My mother and I were lucky to live in a university town with a teaching hospital, so I was started on a tight control regimen when it was still considered experimental. We learned to check my blood sugar multiple times a day and inject several doses of insulin. We learned to count calories and regulate meal times.
But that would unfold in years to come. At the time of my diagnosis, there were still books to read, booklets to page through, pamphlets to unfold. My mom did it all, sitting in the chair beside my hospital bed. I looked at the books for kids (some starred a cartoon pancreas), but most of it went over my head.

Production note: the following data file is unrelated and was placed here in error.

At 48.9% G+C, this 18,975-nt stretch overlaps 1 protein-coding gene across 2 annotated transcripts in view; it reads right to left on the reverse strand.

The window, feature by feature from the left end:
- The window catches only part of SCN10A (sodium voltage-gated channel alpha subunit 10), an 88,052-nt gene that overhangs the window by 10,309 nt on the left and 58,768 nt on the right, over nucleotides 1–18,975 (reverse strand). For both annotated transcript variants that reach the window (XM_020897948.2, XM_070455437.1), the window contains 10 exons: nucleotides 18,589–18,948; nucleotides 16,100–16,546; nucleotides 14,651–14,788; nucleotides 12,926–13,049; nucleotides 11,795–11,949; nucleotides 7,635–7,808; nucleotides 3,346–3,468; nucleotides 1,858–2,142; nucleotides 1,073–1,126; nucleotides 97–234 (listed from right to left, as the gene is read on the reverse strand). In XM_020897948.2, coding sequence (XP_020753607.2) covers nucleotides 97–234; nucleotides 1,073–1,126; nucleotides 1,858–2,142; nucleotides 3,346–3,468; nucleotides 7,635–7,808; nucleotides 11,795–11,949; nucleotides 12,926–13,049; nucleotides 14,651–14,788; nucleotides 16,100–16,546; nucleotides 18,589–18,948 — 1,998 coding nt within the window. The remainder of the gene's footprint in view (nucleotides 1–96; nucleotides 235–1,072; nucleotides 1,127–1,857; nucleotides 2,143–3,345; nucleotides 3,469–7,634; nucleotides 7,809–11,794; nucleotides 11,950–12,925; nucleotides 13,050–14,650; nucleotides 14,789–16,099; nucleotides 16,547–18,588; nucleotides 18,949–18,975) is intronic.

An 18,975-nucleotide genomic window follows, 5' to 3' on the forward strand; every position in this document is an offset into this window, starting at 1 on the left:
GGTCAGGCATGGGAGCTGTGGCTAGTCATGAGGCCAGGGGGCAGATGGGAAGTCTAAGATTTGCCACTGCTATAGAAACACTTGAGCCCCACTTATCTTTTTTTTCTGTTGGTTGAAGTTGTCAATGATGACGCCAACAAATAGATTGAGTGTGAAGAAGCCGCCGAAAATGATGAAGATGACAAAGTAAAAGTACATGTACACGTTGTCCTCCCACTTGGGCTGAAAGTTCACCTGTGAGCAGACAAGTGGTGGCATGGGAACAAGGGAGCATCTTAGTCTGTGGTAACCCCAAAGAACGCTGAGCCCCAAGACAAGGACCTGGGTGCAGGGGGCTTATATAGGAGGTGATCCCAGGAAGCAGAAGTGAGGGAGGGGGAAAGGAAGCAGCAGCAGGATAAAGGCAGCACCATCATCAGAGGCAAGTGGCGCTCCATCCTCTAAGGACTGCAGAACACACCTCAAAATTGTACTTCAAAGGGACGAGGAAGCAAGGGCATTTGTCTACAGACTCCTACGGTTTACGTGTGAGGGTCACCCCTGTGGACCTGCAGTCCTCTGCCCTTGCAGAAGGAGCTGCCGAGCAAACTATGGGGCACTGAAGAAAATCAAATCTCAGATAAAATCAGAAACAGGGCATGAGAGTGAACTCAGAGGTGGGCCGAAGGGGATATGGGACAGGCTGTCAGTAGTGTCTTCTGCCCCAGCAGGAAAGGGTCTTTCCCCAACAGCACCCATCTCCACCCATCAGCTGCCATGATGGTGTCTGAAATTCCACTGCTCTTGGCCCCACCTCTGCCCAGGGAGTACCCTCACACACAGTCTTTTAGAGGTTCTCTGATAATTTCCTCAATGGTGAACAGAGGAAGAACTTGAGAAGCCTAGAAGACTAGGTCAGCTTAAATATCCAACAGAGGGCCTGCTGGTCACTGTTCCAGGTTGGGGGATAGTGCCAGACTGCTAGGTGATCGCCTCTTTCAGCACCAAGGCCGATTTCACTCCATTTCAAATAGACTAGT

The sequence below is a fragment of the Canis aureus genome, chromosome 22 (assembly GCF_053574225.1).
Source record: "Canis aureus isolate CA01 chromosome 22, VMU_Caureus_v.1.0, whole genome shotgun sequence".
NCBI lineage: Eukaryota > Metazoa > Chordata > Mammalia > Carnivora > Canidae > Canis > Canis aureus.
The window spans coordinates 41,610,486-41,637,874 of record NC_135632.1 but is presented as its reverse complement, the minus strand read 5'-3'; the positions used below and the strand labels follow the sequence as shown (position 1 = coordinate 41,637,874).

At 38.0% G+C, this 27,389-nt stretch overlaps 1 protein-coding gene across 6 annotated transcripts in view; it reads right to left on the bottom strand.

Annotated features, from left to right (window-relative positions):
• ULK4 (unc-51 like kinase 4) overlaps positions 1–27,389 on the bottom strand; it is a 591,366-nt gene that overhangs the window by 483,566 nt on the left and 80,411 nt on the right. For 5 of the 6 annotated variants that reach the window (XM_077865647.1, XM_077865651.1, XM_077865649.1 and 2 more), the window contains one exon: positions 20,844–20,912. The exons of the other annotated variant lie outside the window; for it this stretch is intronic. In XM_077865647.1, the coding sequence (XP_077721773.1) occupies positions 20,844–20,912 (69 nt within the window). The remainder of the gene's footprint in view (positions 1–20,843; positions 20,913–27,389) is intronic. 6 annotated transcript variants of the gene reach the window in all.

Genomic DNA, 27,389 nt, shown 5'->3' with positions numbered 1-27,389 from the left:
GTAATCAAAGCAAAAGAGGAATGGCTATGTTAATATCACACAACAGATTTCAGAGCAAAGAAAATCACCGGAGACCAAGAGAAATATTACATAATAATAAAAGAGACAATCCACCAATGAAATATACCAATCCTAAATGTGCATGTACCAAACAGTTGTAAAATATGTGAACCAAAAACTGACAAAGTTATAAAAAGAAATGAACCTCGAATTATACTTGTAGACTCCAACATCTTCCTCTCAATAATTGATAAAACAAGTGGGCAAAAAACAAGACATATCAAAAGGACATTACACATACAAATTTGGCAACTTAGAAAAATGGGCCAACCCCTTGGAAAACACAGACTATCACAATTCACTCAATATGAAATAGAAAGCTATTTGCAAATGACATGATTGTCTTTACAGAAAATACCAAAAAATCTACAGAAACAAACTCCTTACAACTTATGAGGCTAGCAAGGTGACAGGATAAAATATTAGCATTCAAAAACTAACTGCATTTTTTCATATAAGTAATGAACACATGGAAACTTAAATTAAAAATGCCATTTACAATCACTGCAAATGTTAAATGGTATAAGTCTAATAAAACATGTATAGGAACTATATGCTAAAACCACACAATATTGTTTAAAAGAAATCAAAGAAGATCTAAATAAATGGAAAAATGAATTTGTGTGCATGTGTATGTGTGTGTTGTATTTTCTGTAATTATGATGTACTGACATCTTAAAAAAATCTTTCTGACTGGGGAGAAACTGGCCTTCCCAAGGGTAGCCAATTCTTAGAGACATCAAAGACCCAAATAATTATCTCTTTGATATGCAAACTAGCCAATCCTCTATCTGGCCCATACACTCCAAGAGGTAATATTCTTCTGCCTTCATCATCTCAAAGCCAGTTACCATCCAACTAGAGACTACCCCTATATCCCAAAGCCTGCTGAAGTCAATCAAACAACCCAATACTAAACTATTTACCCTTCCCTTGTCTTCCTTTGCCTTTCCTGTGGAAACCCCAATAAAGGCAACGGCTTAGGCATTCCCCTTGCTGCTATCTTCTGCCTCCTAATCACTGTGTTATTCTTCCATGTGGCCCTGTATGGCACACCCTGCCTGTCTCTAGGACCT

For me, diabetes was simple. I felt bad before I went into the hospital. Once I started on insulin, I felt better. Problem solved, right? Otherwise, I spent time watching the TV in the hospital room and riding the elevator from floor to floor, saying hi to doctors and patients.
I can only imagine my mom’s reactions. Later, she would hint at how difficult the diagnosis had been, how afraid it had made her feel. Those of you who are parents doubtless understand. But she didn’t want to make me feel guilty, and we never dwelled on the topic.
So what does a caregiver do? What did my mom do for me? Everything — and eventually nothing. That’s the way it should be, at least for youngsters with diabetes.
For the first few years, my disease was totally my mother’s responsibility. She checked my blood sugar. She gave me my shots. She shopped for appropriate food and made balanced meals, not just for me but for the entire family. In other words, she was it.